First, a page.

Mr. Pastirik's Daily Log 26 November 2005Take a breath. It is actually a wondrous thing that we take for granted. The blue sky with its readily available life-sustaining oxygen found in the air wasn’t always there.
Our planet formed, give or take, about five billion years ago from remnant dust of an exploded star. In effect, we are made up of recycled star waste. Our planet was molten for a while because of the heat generated by the impacts of falling comets, meteors and asteroids. One impact was so large that some of the planet was ejected and became our moon. At some point, the bombardment slowed down, and while it has not entirely stopped, occurs rarely in significant form, and an atmosphere formed. The atmosphere that surrounded early earth would have been deadly to us, but not to original life. Still, life developed, perhaps deep in primordial oceans, deep in rocks or some other place. Original life did not have the wonderful adaptations, interesting life-styles and exquisite beauty we associate with life now. Rather, it was very hardy, small, not very interesting to look at, and hungry. Hungry is important. Hungry things have to eat, and as their numbers increased the food supply dwindled. Starvation was a great possibility. Then, one cell made a mistake (called a mutation) when it was reproducing (making another one of its kind). It developed the ability to make its own food using sunlight. Other cells had made their own food before using energy found in chemicals (primarily sulfur), but this cell made its own food using sunlight. Sunlight, then, like now, is cheap and plentiful. This cell used the energy of the sun in a molecule called chlorophyll to combine the simple molecules of carbon dioxide and water to form a simple sugar called glucose. We all know of the energy found in sugars, just look at a group of kindergarteners after snack! This process, the formation of sugar from light and the building blocks of water and carbon dioxide, is called photosynthesis (light-building).
Interestingly enough, a product of photosynthesis is oxygen! For nearly all organisms found on the earth in the distant past, oxygen was a bad thing because it was a poisonous pollutant. Many died, and in effect a mass extinction occurred. Still, life survived, and since then, there has been a basic and everlasting struggle between organisms that make their own food (autotrophs; self-feeders; primarily plants) and those that can not make their own food (heterotrophs; other feeders; primarily animals, fungi, etc.).
Heterotrophs eat autotrophs to gain access to their stored energy sources and other nutrients, and in the process break down the sugars in a process called respiration releasing carbon dioxide and water. Thus, the carbon cycle is formed.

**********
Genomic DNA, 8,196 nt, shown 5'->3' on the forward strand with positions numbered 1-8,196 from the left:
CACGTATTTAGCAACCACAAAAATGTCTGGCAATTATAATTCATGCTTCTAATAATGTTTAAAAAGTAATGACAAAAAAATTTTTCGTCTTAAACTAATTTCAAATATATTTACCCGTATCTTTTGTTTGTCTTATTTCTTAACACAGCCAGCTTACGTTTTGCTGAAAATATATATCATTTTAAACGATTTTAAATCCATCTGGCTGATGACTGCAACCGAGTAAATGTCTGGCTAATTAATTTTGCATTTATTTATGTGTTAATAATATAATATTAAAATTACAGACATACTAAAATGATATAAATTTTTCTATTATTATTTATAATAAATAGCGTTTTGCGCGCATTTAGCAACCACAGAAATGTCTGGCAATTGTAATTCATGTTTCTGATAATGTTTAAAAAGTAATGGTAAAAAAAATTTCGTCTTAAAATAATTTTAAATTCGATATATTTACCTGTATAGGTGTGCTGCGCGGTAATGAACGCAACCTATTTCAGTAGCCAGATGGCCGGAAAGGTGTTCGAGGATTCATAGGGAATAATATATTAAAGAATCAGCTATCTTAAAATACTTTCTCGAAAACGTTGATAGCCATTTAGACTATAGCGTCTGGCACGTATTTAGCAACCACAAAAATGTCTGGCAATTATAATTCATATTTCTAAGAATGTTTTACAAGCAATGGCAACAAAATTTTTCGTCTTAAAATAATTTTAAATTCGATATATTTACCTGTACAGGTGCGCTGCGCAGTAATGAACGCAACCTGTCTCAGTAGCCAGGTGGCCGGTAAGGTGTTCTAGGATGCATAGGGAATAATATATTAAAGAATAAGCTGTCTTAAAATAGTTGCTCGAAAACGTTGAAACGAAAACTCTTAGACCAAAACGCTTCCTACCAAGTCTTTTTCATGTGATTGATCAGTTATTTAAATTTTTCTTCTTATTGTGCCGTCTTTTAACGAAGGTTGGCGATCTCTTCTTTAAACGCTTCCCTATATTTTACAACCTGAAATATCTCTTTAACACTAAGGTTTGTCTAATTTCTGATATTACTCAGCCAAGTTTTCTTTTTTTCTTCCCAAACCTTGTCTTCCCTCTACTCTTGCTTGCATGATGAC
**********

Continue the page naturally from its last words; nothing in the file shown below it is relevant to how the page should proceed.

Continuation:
Carbon in the form of carbon dioxide is taken up by plants, and stored as sugar. Animals eat plants (thereby tapping the energy of the sun) and release carbon dioxide back into the atmosphere. As an aside, struggles occur between heterotrophs because food sources are often scarce, and autotrophs can compete against one another for exposure to sunlight, or access to water, etc. This struggle and the original struggle between autotrophs and heterotrophs is called evolution and is driven by natural selection. Evolution, by the process of natural selection driven by genetic change, is the cause for all the varied life forms found on our planet.
The oxygen released by these proto-plants began to change our planet. At first, the oxygen was taken up by the available iron and the planet, in effect, rusted. At some point, there was not enough iron and other metals to rust, and oxygen began to fill our atmosphere. Skies began to gain our familiar blue color, but life on earth’s surface was still, at best, difficult. Harmful radiation still pounded earth’s surface in the form of Ultra-violet (UV radiation). Early life, like life today, is very sensitive to UV radiation. However, oxygen would come to our rescue. Some oxygen, in what would become our stratosphere combined in threes instead of pairs. This three form part of oxygen is called ozone. Ozone blocks UV radiation from striking the surface of earth, and allowed life to rise to the surface of the oceans and spread to the land surface. The ozone found above the troposphere in the stratosphere has been dubbed the ozone layer, and has been much in the news due to its destruction by man-made chemicals named chlorinated fluoro- carbons (CFCs). Ozone is ozone, hazardous to us when we inhale it, but our protector high above us! The ozone hole (thinning or elimination of the protective ozone layer) above the poles (primarily the South Pole) is a cause for alarm. While initially a surprise, governments quickly recognized the need to preserve our ozone layer and damaging CFCs have been banned and replaced. Remember, UV doesn’t just cause sunburn, and contribute to cataracts, it kills life including plants. It is plants that form the basis of nearly all life on earth.
Over eons, life diversified and competed. Competition pit organisms against one another, and occurred against the background of a changing environment. Nearly 99 % of all the life forms that have existed on earth are now extinct. Some of these extinctions have been catastrophic and massive like the extinction of the dinosaurs that occurred about 65 million years ago, but most have been quiet deaths. The only evidence we have for most life forms are fossils, and even here the evidence is sketchy, because fossils best come from the hard parts such as bones, teeth, and shells. Animals with hard parts became widespread about 600 million years ago during the time period called the Cambrian. There is evidence of life before this time, but it is not quite so dramatic.